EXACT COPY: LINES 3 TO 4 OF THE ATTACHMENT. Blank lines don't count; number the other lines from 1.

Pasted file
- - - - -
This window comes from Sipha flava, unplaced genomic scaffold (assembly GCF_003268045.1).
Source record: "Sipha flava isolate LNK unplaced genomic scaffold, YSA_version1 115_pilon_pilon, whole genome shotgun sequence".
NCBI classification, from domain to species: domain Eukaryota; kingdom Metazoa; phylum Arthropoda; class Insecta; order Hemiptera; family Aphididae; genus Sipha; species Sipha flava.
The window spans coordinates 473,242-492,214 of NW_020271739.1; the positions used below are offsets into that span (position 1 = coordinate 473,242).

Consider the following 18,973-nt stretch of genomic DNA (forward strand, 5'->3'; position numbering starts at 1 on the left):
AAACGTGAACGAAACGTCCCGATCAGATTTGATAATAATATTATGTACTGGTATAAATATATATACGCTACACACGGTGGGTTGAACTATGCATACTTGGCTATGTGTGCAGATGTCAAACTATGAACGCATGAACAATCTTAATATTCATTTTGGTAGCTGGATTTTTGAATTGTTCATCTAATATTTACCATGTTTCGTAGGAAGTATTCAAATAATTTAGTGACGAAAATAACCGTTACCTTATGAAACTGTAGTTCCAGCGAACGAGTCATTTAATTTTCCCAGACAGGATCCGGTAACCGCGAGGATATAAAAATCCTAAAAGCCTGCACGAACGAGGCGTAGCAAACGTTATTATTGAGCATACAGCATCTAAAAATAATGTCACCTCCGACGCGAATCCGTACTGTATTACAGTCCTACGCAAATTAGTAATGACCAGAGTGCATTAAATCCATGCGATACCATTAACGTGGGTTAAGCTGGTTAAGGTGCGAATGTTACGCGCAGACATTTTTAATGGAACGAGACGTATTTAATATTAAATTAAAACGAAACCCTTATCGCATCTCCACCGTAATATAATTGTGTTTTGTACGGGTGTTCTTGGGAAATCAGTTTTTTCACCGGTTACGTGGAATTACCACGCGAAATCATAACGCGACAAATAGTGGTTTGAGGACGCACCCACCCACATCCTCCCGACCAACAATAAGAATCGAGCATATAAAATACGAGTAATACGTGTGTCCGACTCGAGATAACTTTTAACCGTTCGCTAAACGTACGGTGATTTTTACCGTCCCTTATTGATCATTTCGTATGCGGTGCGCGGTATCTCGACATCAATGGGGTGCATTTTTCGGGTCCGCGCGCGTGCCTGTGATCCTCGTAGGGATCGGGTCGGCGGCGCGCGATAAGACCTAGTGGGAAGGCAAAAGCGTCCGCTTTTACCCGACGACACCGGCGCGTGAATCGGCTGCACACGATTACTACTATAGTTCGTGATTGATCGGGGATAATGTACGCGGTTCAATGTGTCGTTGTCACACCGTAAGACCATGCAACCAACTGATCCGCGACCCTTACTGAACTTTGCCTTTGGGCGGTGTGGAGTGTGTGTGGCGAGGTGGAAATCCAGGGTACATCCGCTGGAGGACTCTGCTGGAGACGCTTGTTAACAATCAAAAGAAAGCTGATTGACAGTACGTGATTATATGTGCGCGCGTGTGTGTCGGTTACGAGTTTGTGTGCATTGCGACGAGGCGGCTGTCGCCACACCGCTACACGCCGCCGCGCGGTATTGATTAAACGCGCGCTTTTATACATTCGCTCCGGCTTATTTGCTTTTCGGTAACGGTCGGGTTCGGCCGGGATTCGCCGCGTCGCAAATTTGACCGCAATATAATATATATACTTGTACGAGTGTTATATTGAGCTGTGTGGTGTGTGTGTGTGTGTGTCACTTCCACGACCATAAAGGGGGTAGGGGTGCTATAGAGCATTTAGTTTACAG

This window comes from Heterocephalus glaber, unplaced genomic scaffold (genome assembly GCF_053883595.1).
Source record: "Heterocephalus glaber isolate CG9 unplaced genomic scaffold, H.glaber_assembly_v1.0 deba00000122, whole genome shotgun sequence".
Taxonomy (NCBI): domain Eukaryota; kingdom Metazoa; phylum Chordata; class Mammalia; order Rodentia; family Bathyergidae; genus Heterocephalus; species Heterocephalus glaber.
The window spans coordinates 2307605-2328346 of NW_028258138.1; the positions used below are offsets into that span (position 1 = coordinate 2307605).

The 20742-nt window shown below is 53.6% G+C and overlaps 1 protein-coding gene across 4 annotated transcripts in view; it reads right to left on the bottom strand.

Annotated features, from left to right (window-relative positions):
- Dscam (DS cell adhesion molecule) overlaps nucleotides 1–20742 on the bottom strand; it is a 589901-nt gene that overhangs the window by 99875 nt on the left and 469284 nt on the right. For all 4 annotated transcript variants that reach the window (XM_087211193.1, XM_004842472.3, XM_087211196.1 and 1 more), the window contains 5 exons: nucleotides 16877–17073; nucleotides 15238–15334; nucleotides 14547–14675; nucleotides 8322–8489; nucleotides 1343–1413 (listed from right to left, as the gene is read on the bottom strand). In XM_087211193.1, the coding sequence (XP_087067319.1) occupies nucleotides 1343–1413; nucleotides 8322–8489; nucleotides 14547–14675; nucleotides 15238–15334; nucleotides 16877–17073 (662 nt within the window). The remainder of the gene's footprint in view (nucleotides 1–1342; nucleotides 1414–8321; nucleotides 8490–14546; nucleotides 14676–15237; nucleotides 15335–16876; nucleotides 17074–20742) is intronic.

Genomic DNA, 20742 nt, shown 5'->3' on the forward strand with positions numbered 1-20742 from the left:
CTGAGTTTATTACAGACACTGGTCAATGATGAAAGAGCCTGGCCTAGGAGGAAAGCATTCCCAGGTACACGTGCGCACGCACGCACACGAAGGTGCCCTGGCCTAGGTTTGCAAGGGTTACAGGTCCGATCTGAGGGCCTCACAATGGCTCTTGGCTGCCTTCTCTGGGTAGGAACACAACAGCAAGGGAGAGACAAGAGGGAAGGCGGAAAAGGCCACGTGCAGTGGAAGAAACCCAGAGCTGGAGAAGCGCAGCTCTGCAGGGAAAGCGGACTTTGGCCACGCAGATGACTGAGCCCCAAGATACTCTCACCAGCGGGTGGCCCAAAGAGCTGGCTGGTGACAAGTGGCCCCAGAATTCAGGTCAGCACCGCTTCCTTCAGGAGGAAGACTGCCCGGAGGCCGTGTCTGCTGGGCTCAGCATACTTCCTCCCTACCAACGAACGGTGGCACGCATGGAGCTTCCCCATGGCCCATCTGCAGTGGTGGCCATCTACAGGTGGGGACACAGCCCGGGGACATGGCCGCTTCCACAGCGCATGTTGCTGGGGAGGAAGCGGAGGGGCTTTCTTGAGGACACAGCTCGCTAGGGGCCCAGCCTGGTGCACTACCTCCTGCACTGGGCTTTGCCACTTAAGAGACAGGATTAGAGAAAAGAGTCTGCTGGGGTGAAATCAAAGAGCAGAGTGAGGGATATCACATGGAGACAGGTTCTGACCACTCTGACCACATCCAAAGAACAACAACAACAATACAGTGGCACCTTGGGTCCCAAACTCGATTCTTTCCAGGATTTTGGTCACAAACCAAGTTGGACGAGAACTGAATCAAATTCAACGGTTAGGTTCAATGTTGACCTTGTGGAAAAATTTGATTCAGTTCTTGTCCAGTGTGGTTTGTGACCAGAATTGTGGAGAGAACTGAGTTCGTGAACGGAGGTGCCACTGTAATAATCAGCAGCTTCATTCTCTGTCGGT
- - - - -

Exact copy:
NCBI classification, from domain to species: domain Eukaryota; kingdom Metazoa; phylum Arthropoda; class Insecta; order Hemiptera; family Aphididae; genus Sipha; species Sipha flava.
The window spans coordinates 473,242-492,214 of NW_020271739.1; the positions used below are offsets into that span (position 1 = coordinate 473,242).